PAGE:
Disclosure also has to be made about the risks of investing in penny stock in both public offerings and in secondary trading and commissions’ payable to both the broker-dealer and the registered representative, current quotations for the securities and the rights and remedies available to an investor in cases of fraud in penny stock transactions. Additionally, monthly statements have to be sent disclosing recent price information for the penny stock held in the account and information on the limited market in penny stocks.
Because of these regulations, broker-dealers may not wish to engage in the above-referenced necessary paperwork and disclosures or may encounter difficulties in their attempt to sell shares of our common stock, which may affect the ability of selling shareholders or other holders to sell their shares in any secondary market and have the effect of reducing the level of trading activity in any secondary market. These additional sales practice and disclosure requirements could impede the sale of our securities, if and when our securities become publicly traded. In addition, the liquidity for our securities may decrease, with a corresponding decrease in the price of our securities. Our shares, in all probability, will be subject to such penny stock rules for the foreseeable future and our shareholders will, in all likelihood, find it difficult to sell their securities.
29.The market for penny stocks has experienced numerous frauds and abuses that could adversely impact investors in our stock.
Company management believes that the market for penny stocks has suffered from patterns of fraud and abuse. Such patterns include:
Control of the market for the security by one or a few broker-dealers that are often related to the promoter or issuer;
Manipulation of prices through prearranged matching of purchases and sales and false and misleading press releases;
“Boiler room” practices involving high pressure sales tactics and unrealistic price projections by sales persons;
Excessive and undisclosed bid-ask differentials and markups by selling broker-dealers; and
Wholesale dumping of the same securities by promoters and broker-dealers after prices have been manipulated to a desired level, along with the inevitable collapse of those prices with consequent investor losses.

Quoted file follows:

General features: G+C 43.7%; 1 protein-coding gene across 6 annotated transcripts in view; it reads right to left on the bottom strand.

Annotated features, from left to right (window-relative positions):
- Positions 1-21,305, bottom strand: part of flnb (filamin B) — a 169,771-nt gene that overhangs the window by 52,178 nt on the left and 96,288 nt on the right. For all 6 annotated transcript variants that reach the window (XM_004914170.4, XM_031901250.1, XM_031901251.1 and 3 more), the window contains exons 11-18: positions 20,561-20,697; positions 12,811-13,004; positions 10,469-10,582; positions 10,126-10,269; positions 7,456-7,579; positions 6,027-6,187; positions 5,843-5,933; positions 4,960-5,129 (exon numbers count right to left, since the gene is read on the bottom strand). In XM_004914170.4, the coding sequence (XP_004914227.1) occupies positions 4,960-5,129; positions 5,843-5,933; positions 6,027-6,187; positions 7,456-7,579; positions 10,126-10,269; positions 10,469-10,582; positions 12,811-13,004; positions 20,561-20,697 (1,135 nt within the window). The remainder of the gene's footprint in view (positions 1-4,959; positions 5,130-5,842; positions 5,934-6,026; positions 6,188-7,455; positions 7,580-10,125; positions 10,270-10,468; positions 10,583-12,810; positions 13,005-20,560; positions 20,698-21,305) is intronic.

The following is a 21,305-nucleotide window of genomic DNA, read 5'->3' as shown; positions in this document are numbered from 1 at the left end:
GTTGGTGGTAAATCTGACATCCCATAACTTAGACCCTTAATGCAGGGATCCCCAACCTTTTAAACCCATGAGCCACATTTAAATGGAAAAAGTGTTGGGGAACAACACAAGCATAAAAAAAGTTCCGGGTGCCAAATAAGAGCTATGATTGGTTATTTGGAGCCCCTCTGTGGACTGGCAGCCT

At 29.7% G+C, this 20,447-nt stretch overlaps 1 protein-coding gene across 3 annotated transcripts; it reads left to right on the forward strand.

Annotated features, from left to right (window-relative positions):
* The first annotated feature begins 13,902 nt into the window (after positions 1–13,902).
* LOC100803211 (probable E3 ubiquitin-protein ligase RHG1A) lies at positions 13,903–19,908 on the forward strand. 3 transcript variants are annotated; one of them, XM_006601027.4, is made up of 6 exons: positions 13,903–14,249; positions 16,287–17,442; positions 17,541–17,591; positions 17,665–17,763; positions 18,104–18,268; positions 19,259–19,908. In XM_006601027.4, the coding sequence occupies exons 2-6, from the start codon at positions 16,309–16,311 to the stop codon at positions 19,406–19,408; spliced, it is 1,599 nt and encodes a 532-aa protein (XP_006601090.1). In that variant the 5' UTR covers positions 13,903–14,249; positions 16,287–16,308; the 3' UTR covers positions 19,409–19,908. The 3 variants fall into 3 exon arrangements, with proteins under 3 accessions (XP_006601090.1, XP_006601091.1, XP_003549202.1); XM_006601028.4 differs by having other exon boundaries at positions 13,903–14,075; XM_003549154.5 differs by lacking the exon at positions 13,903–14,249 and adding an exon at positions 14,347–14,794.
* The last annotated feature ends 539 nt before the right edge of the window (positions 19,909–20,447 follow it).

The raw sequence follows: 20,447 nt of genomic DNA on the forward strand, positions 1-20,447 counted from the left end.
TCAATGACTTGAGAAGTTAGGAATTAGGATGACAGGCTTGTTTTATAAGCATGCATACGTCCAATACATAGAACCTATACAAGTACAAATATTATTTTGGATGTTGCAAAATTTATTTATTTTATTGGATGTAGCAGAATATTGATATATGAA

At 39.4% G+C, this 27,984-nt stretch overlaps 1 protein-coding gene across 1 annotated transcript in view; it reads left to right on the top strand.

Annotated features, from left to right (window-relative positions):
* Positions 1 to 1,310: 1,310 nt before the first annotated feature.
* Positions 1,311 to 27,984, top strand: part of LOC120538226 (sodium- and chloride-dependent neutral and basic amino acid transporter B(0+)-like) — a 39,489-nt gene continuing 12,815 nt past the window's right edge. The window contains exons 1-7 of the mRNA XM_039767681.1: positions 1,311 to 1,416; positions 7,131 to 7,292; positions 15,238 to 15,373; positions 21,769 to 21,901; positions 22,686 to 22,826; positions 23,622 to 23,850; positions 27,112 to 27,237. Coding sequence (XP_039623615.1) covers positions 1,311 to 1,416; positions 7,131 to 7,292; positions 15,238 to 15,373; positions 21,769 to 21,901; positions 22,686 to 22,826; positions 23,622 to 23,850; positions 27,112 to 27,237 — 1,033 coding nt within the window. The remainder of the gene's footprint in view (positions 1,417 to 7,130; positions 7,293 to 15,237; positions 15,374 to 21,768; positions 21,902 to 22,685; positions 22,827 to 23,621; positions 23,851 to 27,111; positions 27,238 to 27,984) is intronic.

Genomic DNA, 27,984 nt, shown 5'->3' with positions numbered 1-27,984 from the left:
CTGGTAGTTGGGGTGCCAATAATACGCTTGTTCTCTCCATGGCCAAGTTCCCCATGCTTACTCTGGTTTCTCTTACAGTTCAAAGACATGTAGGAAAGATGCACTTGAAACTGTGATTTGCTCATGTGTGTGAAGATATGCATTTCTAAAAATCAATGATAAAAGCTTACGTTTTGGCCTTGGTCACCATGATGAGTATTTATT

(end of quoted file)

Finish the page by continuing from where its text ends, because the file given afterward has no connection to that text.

30.Any trading market that may develop may be restricted by virtue of state securities “Blue Sky” laws that prohibit trading absent compliance with individual state laws. These restrictions may make it difficult or impossible for us to sell shares in those states.
There is currently no established public market for our common stock, and there can be no assurance that any established public market will develop in the foreseeable future. Transfer of our common stock may also be restricted under the securities or securities regulations laws promulgated by various states and foreign jurisdictions, commonly referred to as “Blue Sky” laws. Absent compliance with such individual state laws, our common stock may not be traded in such jurisdictions. Because the securities registered hereunder have not been registered for resale under the blue sky laws of any state, the holders of such shares and persons who desire to purchase them in any trading market that might develop in the future, should be aware that there may be significant state blue sky law restrictions upon the ability of investors to sell the securities and of purchasers to purchase the securities. These restrictions prohibit the secondary trading of our common stock. We currently do not intend to and may not be able to qualify securities for resale in at least 18 states which do not offer manual exemptions (or may offer manual exemptions but may not to offer one to us if we are considered to be a shell company at the time of application) and require shares to be qualified before they can be resold by our shareholders. Accordingly, investors should consider the secondary market for our securities to be a limited one.